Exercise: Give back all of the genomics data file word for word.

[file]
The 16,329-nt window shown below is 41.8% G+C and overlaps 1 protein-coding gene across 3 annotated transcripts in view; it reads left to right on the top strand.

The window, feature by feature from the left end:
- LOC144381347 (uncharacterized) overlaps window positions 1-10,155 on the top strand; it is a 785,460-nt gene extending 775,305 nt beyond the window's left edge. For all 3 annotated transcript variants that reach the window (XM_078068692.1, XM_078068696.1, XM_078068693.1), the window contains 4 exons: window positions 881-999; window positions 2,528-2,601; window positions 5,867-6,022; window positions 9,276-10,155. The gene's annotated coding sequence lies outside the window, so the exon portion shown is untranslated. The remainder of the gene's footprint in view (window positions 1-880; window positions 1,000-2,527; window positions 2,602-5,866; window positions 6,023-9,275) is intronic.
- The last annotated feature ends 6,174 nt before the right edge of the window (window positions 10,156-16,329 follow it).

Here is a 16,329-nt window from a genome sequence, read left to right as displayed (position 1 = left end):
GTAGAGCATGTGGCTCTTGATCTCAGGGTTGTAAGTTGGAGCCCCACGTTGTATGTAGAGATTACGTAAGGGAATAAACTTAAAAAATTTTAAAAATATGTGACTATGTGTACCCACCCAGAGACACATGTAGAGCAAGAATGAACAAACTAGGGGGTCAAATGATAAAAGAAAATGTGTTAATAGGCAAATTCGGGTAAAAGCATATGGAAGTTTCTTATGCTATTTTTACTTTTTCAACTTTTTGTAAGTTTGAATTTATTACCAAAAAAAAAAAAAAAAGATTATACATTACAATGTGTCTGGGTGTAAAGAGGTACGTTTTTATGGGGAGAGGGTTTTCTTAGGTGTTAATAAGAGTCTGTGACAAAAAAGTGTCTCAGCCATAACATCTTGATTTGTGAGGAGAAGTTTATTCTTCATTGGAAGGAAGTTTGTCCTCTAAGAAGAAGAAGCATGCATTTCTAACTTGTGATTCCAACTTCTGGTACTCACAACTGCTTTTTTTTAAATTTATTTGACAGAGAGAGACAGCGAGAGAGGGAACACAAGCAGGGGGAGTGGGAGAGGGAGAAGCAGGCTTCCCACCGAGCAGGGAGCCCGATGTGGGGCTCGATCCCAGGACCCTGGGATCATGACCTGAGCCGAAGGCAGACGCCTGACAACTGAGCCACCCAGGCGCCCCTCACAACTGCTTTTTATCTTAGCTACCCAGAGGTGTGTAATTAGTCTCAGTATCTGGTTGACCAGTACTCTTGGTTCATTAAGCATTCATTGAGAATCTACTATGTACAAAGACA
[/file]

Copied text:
The 16,329-nt window shown below is 41.8% G+C and overlaps 1 protein-coding gene across 3 annotated transcripts in view; it reads left to right on the top strand.

The window, feature by feature from the left end:
- LOC144381347 (uncharacterized) overlaps window positions 1-10,155 on the top strand; it is a 785,460-nt gene extending 775,305 nt beyond the window's left edge. For all 3 annotated transcript variants that reach the window (XM_078068692.1, XM_078068696.1, XM_078068693.1), the window contains 4 exons: window positions 881-999; window positions 2,528-2,601; window positions 5,867-6,022; window positions 9,276-10,155. The gene's annotated coding sequence lies outside the window, so the exon portion shown is untranslated. The remainder of the gene's footprint in view (window positions 1-880; window positions 1,000-2,527; window positions 2,602-5,866; window positions 6,023-9,275) is intronic.
- The last annotated feature ends 6,174 nt before the right edge of the window (window positions 10,156-16,329 follow it).

Here is a 16,329-nt window from a genome sequence, read left to right as displayed (position 1 = left end):
GTAGAGCATGTGGCTCTTGATCTCAGGGTTGTAAGTTGGAGCCCCACGTTGTATGTAGAGATTACGTAAGGGAATAAACTTAAAAAATTTTAAAAATATGTGACTATGTGTACCCACCCAGAGACACATGTAGAGCAAGAATGAACAAACTAGGGGGTCAAATGATAAAAGAAAATGTGTTAATAGGCAAATTCGGGTAAAAGCATATGGAAGTTTCTTATGCTATTTTTACTTTTTCAACTTTTTGTAAGTTTGAATTTATTACCAAAAAAAAAAAAAAAAGATTATACATTACAATGTGTCTGGGTGTAAAGAGGTACGTTTTTATGGGGAGAGGGTTTTCTTAGGTGTTAATAAGAGTCTGTGACAAAAAAGTGTCTCAGCCATAACATCTTGATTTGTGAGGAGAAGTTTATTCTTCATTGGAAGGAAGTTTGTCCTCTAAGAAGAAGAAGCATGCATTTCTAACTTGTGATTCCAACTTCTGGTACTCACAACTGCTTTTTTTTAAATTTATTTGACAGAGAGAGACAGCGAGAGAGGGAACACAAGCAGGGGGAGTGGGAGAGGGAGAAGCAGGCTTCCCACCGAGCAGGGAGCCCGATGTGGGGCTCGATCCCAGGACCCTGGGATCATGACCTGAGCCGAAGGCAGACGCCTGACAACTGAGCCACCCAGGCGCCCCTCACAACTGCTTTTTATCTTAGCTACCCAGAGGTGTGTAATTAGTCTCAGTATCTGGTTGACCAGTACTCTTGGTTCATTAAGCATTCATTGAGAATCTACTATGTACAAAGACA